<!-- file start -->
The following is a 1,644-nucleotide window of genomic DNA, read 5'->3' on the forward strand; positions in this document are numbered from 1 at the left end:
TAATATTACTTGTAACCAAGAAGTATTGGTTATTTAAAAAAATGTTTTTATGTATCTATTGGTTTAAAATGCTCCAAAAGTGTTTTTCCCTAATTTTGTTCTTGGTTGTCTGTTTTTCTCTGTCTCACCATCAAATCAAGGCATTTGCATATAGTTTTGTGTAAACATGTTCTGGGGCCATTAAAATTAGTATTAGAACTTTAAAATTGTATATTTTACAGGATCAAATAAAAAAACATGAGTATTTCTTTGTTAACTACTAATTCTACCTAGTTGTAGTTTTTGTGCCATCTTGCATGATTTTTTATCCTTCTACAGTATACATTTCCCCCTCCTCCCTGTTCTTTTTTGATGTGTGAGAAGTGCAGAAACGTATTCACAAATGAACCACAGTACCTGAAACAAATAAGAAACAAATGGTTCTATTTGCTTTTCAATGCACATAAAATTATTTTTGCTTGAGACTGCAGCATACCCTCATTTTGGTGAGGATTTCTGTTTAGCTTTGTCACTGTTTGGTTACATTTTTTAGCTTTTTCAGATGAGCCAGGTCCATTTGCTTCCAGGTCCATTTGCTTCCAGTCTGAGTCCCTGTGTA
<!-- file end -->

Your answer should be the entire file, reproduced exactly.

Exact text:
The following is a 1,644-nucleotide window of genomic DNA, read 5'->3' on the forward strand; positions in this document are numbered from 1 at the left end:
TAATATTACTTGTAACCAAGAAGTATTGGTTATTTAAAAAAATGTTTTTATGTATCTATTGGTTTAAAATGCTCCAAAAGTGTTTTTCCCTAATTTTGTTCTTGGTTGTCTGTTTTTCTCTGTCTCACCATCAAATCAAGGCATTTGCATATAGTTTTGTGTAAACATGTTCTGGGGCCATTAAAATTAGTATTAGAACTTTAAAATTGTATATTTTACAGGATCAAATAAAAAAACATGAGTATTTCTTTGTTAACTACTAATTCTACCTAGTTGTAGTTTTTGTGCCATCTTGCATGATTTTTTATCCTTCTACAGTATACATTTCCCCCTCCTCCCTGTTCTTTTTTGATGTGTGAGAAGTGCAGAAACGTATTCACAAATGAACCACAGTACCTGAAACAAATAAGAAACAAATGGTTCTATTTGCTTTTCAATGCACATAAAATTATTTTTGCTTGAGACTGCAGCATACCCTCATTTTGGTGAGGATTTCTGTTTAGCTTTGTCACTGTTTGGTTACATTTTTTAGCTTTTTCAGATGAGCCAGGTCCATTTGCTTCCAGGTCCATTTGCTTCCAGTCTGAGTCCCTGTGTA